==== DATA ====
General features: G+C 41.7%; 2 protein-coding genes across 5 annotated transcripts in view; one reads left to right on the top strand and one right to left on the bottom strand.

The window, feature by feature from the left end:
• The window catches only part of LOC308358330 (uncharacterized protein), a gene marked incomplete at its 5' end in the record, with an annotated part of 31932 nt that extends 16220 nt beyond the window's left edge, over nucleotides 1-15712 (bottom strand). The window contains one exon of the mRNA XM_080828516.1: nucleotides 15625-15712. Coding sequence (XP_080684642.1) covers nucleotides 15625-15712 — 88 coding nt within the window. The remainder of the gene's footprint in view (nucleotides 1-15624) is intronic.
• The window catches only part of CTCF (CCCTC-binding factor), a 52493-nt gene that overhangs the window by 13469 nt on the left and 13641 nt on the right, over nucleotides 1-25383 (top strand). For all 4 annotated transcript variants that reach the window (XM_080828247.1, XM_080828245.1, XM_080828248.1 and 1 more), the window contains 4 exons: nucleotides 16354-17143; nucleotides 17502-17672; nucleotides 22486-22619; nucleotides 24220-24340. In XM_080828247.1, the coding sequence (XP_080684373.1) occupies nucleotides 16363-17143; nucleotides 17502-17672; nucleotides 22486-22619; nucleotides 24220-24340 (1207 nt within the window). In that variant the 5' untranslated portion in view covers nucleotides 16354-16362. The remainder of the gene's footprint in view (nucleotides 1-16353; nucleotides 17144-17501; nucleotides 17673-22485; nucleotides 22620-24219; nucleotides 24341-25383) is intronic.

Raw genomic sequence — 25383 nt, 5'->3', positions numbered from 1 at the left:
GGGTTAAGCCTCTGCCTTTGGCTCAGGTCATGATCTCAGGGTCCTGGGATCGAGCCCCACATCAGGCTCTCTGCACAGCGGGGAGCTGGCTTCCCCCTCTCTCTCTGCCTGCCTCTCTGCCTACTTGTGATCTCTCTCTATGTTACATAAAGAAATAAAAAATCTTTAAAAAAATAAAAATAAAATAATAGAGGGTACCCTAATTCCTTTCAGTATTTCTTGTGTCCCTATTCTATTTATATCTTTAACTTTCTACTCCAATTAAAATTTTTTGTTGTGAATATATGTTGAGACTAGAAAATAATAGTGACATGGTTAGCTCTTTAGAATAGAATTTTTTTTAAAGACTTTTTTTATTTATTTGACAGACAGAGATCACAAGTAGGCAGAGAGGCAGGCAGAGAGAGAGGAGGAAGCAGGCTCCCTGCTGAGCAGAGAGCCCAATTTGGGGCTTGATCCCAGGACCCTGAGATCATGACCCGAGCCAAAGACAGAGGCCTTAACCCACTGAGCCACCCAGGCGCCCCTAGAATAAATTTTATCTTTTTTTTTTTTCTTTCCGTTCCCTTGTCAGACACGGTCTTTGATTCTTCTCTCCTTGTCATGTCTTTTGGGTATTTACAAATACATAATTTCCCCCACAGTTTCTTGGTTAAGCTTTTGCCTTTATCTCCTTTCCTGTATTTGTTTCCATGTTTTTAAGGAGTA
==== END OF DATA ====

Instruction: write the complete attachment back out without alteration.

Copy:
General features: G+C 41.7%; 2 protein-coding genes across 5 annotated transcripts in view; one reads left to right on the top strand and one right to left on the bottom strand.

The window, feature by feature from the left end:
• The window catches only part of LOC308358330 (uncharacterized protein), a gene marked incomplete at its 5' end in the record, with an annotated part of 31932 nt that extends 16220 nt beyond the window's left edge, over nucleotides 1-15712 (bottom strand). The window contains one exon of the mRNA XM_080828516.1: nucleotides 15625-15712. Coding sequence (XP_080684642.1) covers nucleotides 15625-15712 — 88 coding nt within the window. The remainder of the gene's footprint in view (nucleotides 1-15624) is intronic.
• The window catches only part of CTCF (CCCTC-binding factor), a 52493-nt gene that overhangs the window by 13469 nt on the left and 13641 nt on the right, over nucleotides 1-25383 (top strand). For all 4 annotated transcript variants that reach the window (XM_080828247.1, XM_080828245.1, XM_080828248.1 and 1 more), the window contains 4 exons: nucleotides 16354-17143; nucleotides 17502-17672; nucleotides 22486-22619; nucleotides 24220-24340. In XM_080828247.1, the coding sequence (XP_080684373.1) occupies nucleotides 16363-17143; nucleotides 17502-17672; nucleotides 22486-22619; nucleotides 24220-24340 (1207 nt within the window). In that variant the 5' untranslated portion in view covers nucleotides 16354-16362. The remainder of the gene's footprint in view (nucleotides 1-16353; nucleotides 17144-17501; nucleotides 17673-22485; nucleotides 22620-24219; nucleotides 24341-25383) is intronic.

Raw genomic sequence — 25383 nt, 5'->3', positions numbered from 1 at the left:
GGGTTAAGCCTCTGCCTTTGGCTCAGGTCATGATCTCAGGGTCCTGGGATCGAGCCCCACATCAGGCTCTCTGCACAGCGGGGAGCTGGCTTCCCCCTCTCTCTCTGCCTGCCTCTCTGCCTACTTGTGATCTCTCTCTATGTTACATAAAGAAATAAAAAATCTTTAAAAAAATAAAAATAAAATAATAGAGGGTACCCTAATTCCTTTCAGTATTTCTTGTGTCCCTATTCTATTTATATCTTTAACTTTCTACTCCAATTAAAATTTTTTGTTGTGAATATATGTTGAGACTAGAAAATAATAGTGACATGGTTAGCTCTTTAGAATAGAATTTTTTTTAAAGACTTTTTTTATTTATTTGACAGACAGAGATCACAAGTAGGCAGAGAGGCAGGCAGAGAGAGAGGAGGAAGCAGGCTCCCTGCTGAGCAGAGAGCCCAATTTGGGGCTTGATCCCAGGACCCTGAGATCATGACCCGAGCCAAAGACAGAGGCCTTAACCCACTGAGCCACCCAGGCGCCCCTAGAATAAATTTTATCTTTTTTTTTTTTCTTTCCGTTCCCTTGTCAGACACGGTCTTTGATTCTTCTCTCCTTGTCATGTCTTTTGGGTATTTACAAATACATAATTTCCCCCACAGTTTCTTGGTTAAGCTTTTGCCTTTATCTCCTTTCCTGTATTTGTTTCCATGTTTTTAAGGAGTA